It's no great reveal to state that the mystery of Popeye's father and that of the Commodore are one and the same. I won't dwell on this because I find it one of scripter Feiffer's weakest plot-threads, and even though POPEYE is full of lots of mugging actors, Ray Walston as "Poopdeck Pappy" is one of the muggiest.  Considerably better is the introduction of the "infink" Swee'pea, who brings Popeye and Olive closer together, though I didn't care for Feiffer's introduction of a subplot which gives Swee'pea psychic powers. This proves to be nothing but a plot-device that serves two purposes: to provoke a quarrel between Olive and Popeye, and to give Bluto the idea of using the baby to find the Commodore's hidden treasure.

The latter development is a half-baked attempt to provide the film with a bang-up finish; instead, it's one of Altman's worst-paced sequences. Altman is obviously comfortable with the domestic comedy of Segar's strip, and his main strategy for livening things up is to throw in bits of slapstick wackiness. I suspect Altman, given his stated antipathy for the "storytelling" aspects of mainstream films, would not have been comfortable with a more "adventurous" Popeye, even one leavened by a lot of humor. But in focusing on dozens upon dozens of "bits of business" throughout the film, Altman and Feiffer don't deliver much payoff to Popeye's quest for his lost daddy.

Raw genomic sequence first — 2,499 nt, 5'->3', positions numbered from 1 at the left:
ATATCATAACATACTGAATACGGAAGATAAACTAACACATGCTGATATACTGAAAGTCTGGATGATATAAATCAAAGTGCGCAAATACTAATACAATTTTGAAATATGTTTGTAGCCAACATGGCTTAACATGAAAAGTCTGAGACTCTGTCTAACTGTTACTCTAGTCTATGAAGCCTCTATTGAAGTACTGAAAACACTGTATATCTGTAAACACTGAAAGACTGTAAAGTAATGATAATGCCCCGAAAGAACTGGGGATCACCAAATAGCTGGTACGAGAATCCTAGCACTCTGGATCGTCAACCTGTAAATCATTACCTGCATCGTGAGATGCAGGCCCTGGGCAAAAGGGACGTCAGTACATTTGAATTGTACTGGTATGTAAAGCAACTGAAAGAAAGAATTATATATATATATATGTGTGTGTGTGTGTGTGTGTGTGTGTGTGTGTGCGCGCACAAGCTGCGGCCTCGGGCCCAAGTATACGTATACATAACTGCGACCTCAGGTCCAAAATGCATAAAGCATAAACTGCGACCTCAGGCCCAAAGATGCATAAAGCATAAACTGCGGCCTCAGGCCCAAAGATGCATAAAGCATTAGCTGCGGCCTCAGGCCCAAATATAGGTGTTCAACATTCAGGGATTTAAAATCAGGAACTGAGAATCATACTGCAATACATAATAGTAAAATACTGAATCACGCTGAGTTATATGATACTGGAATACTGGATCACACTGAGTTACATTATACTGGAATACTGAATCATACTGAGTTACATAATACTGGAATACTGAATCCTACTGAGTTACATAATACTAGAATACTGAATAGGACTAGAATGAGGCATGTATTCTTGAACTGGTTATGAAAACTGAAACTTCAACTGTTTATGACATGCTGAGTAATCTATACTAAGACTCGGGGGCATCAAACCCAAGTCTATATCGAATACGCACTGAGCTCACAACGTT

I note in passing that though many of Williams' muttered Popeye-asides don't work very well, he does this aspect of Popeye quite well-- though one of the best was reworded. I seem to remember hearing the first release of POPEYE utilize the salty expression "I wonder who stuck a feather you know where," as referenced in this Amazon review-- but the dialogue on the current DVD definitely does not use that phrasing.

The only marvelous element of the film, aside from Swee'pea's psychic power, is the super-strengthening effect of spinach on Popeye. As in the cartoons, Popeye is sometimes seen performing feats of phenomenal strength even without spinach, but there's no explanation for these, aside from the Roger Rabbit explanation: "he can do it because it's funny." Feiffer's best conceit is that Popeye has hated spinach since he was a tyke being raised by Poopdeck Pappy, but the history of the sailor and his pappy is so muddled that it doesn't have any psychological resonance.  Still, the irony of the end-fight, in which Bluto force-feeds Popeye spinach precisely because the sailor doesn't like it, is a fair twist on the now predictable image of Popeye reaching for his spinach-can.

In conclusion, POPEYE is very much a mixed bag. I didn't find that not having viewed in for many years made any difference in my opinion of it. What I had liked or disliked in 1980, I still liked or disliked. Given the period in which the film was produced, it's lucky that it's as good as it is.

ADDENDA: I've been reliably informed that the character Geezil did make some brief appearances in three POPEYE cartoons of the Classic Hollywood years, most notably A CLEAN SHAVEN MAN.  I'm going to guess, though, that the Altman movie does seem to be the first time Geezil gets to do his main Segar schtick , in which he heaps epithets on Wimpy for either swindling him, mooching off him, or some combinations thereof.